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John Bartlett (1820–1905). Familiar Quotations, 10th ed. 1919.

Page 179

Ben Jonson. (1572–1637) (continued)
    Drink to me only with thine eyes,
  And I will pledge with mine;
Or leave a kiss but in the cup,
  And I ’ll not look for wine. 1
          The Forest. To Celia.
    Soul of the age,
The applause, delight, the wonder of our stage,
My Shakespeare, rise! I will not lodge thee by
Chaucer or Spenser, or bid Beaumont lie
A little further, to make thee a room. 2
          To the Memory of Shakespeare.
    Marlowe’s mighty line.
          To the Memory of Shakespeare.
    Small Latin, and less Greek.
          To the Memory of Shakespeare.
    He was not of an age, but for all time.
          To the Memory of Shakespeare.
    For a good poet ’s made as well as born.
          To the Memory of Shakespeare.
    Sweet swan of Avon!
          To the Memory of Shakespeare.
    Underneath this sable hearse
Lies the subject of all verse,—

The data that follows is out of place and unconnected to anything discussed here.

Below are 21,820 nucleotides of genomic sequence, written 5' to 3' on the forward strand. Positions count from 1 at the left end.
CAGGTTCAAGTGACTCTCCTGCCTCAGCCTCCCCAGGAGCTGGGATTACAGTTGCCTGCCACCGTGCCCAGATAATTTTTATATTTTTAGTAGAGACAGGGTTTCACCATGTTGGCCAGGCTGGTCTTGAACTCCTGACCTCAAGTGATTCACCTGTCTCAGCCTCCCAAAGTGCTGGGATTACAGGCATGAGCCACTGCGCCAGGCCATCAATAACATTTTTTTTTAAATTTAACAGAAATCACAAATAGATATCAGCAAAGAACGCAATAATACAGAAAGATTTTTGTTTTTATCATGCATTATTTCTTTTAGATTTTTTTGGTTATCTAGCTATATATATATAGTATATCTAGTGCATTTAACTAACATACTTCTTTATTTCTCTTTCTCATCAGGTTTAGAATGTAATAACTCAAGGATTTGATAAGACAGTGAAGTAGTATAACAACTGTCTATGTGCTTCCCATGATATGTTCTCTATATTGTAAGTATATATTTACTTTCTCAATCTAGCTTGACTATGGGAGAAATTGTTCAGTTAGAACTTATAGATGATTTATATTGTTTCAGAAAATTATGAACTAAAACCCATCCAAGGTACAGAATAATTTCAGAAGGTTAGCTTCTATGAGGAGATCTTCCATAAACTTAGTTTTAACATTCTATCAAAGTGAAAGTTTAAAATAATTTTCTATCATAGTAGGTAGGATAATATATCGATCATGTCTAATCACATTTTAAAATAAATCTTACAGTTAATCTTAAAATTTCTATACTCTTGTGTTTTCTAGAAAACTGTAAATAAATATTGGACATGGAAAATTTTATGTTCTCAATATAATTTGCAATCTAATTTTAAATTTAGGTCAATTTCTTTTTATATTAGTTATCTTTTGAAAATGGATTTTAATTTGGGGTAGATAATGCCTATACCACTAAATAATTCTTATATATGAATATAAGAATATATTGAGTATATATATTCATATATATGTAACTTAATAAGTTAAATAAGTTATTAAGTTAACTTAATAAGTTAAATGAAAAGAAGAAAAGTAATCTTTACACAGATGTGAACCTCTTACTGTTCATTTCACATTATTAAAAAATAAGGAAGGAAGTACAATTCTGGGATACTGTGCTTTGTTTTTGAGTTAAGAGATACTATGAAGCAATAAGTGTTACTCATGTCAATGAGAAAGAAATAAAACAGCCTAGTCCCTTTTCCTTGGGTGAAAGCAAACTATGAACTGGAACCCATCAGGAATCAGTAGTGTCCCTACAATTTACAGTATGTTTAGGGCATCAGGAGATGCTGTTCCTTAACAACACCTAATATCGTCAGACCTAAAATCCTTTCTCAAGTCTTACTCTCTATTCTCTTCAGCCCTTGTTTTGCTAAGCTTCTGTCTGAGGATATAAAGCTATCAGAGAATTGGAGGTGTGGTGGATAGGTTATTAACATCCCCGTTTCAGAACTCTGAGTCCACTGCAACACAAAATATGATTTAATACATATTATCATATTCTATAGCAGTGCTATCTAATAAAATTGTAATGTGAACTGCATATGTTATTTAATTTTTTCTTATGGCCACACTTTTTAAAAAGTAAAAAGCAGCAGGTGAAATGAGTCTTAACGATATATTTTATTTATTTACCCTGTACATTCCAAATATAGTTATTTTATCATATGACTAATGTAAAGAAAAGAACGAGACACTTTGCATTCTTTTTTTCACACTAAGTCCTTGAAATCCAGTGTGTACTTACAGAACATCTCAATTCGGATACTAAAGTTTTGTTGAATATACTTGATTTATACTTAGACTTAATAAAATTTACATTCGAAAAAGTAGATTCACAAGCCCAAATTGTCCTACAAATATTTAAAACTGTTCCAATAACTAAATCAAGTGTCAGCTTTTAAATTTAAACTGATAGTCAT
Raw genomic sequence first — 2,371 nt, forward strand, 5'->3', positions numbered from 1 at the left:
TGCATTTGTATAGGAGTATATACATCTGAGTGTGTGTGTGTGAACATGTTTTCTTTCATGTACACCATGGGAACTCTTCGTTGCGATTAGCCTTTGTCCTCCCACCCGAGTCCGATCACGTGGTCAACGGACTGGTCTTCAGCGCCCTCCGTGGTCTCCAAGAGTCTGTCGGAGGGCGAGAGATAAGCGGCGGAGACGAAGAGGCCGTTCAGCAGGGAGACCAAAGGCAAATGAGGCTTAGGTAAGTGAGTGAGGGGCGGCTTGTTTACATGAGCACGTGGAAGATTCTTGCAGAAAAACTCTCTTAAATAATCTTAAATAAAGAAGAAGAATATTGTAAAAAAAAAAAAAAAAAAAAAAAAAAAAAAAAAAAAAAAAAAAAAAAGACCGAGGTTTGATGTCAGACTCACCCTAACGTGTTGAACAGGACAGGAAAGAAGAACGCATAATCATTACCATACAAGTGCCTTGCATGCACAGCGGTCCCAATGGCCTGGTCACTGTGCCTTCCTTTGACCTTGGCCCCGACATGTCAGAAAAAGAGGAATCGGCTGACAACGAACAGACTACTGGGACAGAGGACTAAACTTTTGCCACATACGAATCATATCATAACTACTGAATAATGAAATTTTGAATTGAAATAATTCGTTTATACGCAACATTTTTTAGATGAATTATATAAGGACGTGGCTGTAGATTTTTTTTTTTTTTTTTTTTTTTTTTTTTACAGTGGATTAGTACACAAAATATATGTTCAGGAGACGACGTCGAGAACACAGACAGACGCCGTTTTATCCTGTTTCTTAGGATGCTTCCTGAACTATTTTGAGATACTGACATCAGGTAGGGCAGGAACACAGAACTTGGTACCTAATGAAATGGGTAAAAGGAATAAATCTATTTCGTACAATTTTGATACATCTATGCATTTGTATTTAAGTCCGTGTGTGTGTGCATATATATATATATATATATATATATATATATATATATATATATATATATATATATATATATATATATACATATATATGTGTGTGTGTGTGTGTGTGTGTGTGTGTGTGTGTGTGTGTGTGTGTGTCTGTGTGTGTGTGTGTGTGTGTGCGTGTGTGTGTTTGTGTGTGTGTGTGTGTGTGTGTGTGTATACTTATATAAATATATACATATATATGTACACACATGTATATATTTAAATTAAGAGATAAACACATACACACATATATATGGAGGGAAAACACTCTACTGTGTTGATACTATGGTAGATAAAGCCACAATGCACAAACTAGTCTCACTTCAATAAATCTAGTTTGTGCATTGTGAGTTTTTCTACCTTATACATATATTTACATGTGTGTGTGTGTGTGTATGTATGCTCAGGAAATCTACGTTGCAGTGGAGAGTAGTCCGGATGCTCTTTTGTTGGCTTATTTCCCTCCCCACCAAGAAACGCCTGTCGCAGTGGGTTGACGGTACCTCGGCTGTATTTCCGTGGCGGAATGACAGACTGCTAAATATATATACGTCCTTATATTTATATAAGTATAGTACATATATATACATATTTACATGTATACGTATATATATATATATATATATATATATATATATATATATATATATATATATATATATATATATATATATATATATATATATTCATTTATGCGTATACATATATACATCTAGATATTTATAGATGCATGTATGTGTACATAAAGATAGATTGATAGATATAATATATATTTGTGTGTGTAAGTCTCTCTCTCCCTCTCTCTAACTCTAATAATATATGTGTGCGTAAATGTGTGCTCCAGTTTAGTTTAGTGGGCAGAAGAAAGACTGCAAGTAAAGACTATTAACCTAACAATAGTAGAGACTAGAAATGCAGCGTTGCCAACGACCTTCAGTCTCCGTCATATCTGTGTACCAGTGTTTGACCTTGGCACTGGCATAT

Sidney’s sister, Pembroke’s mother.
Death, ere thou hast slain another,
Learn’d and fair and good as she,
Time shall throw a dart at thee.
          Epitaph on the Countess of Pembroke. 3
Note 1.
(Drink to me with your eyes alone…. And if you will, take the cup to your lips and fill it with kisses, and give it so to me).
Philostratus: Letter xxiv. [back]
Note 2.
Renowned Spenser, lie a thought more nigh
To learned Chaucer, and rare Beaumont lie
A little nearer Spenser, to make room
For Shakespeare in your threefold, fourfold tomb.
Basse: On Shakespeare. [back]
Note 3.
This epitaph is generally ascribed to Ben Jonson. It appears in the editions of his Works; but in a manuscript collection of Browne’s poems preserved amongst the Lansdowne MS. No. 777, in the British Museum, it is ascribed to Browne, and awarded to him by Sir Egerton Brydges in his edition of Browne’s poems. [back]